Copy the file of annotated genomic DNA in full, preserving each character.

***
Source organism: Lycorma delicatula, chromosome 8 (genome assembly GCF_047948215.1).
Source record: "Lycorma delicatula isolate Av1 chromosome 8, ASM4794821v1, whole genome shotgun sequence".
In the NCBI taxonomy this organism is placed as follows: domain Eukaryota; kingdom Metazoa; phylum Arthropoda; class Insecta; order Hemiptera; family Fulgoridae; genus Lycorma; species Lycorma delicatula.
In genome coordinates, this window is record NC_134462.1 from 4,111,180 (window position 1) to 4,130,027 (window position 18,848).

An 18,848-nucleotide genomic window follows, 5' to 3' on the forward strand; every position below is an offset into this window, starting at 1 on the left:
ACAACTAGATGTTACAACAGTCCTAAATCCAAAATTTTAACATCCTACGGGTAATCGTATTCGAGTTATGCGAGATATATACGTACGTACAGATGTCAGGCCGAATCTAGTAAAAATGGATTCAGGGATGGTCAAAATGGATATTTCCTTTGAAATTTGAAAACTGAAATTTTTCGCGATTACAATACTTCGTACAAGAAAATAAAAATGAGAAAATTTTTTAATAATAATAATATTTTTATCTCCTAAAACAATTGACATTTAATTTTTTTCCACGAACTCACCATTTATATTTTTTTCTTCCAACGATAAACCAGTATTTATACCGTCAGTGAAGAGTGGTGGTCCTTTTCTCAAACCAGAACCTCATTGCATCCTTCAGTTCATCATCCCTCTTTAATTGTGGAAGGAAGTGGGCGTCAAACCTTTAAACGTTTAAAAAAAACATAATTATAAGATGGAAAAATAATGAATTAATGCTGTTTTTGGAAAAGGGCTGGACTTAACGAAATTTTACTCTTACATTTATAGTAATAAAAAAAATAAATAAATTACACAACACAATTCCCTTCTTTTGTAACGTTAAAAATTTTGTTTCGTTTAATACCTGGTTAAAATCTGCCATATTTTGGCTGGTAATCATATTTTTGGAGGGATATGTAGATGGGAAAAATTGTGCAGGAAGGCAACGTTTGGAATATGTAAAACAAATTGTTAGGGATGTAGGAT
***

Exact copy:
Source organism: Lycorma delicatula, chromosome 8 (genome assembly GCF_047948215.1).
Source record: "Lycorma delicatula isolate Av1 chromosome 8, ASM4794821v1, whole genome shotgun sequence".
In the NCBI taxonomy this organism is placed as follows: domain Eukaryota; kingdom Metazoa; phylum Arthropoda; class Insecta; order Hemiptera; family Fulgoridae; genus Lycorma; species Lycorma delicatula.
In genome coordinates, this window is record NC_134462.1 from 4,111,180 (window position 1) to 4,130,027 (window position 18,848).

An 18,848-nucleotide genomic window follows, 5' to 3' on the forward strand; every position below is an offset into this window, starting at 1 on the left:
ACAACTAGATGTTACAACAGTCCTAAATCCAAAATTTTAACATCCTACGGGTAATCGTATTCGAGTTATGCGAGATATATACGTACGTACAGATGTCAGGCCGAATCTAGTAAAAATGGATTCAGGGATGGTCAAAATGGATATTTCCTTTGAAATTTGAAAACTGAAATTTTTCGCGATTACAATACTTCGTACAAGAAAATAAAAATGAGAAAATTTTTTAATAATAATAATATTTTTATCTCCTAAAACAATTGACATTTAATTTTTTTCCACGAACTCACCATTTATATTTTTTTCTTCCAACGATAAACCAGTATTTATACCGTCAGTGAAGAGTGGTGGTCCTTTTCTCAAACCAGAACCTCATTGCATCCTTCAGTTCATCATCCCTCTTTAATTGTGGAAGGAAGTGGGCGTCAAACCTTTAAACGTTTAAAAAAAACATAATTATAAGATGGAAAAATAATGAATTAATGCTGTTTTTGGAAAAGGGCTGGACTTAACGAAATTTTACTCTTACATTTATAGTAATAAAAAAAATAAATAAATTACACAACACAATTCCCTTCTTTTGTAACGTTAAAAATTTTGTTTCGTTTAATACCTGGTTAAAATCTGCCATATTTTGGCTGGTAATCATATTTTTGGAGGGATATGTAGATGGGAAAAATTGTGCAGGAAGGCAACGTTTGGAATATGTAAAACAAATTGTTAGGGATGTAGGAT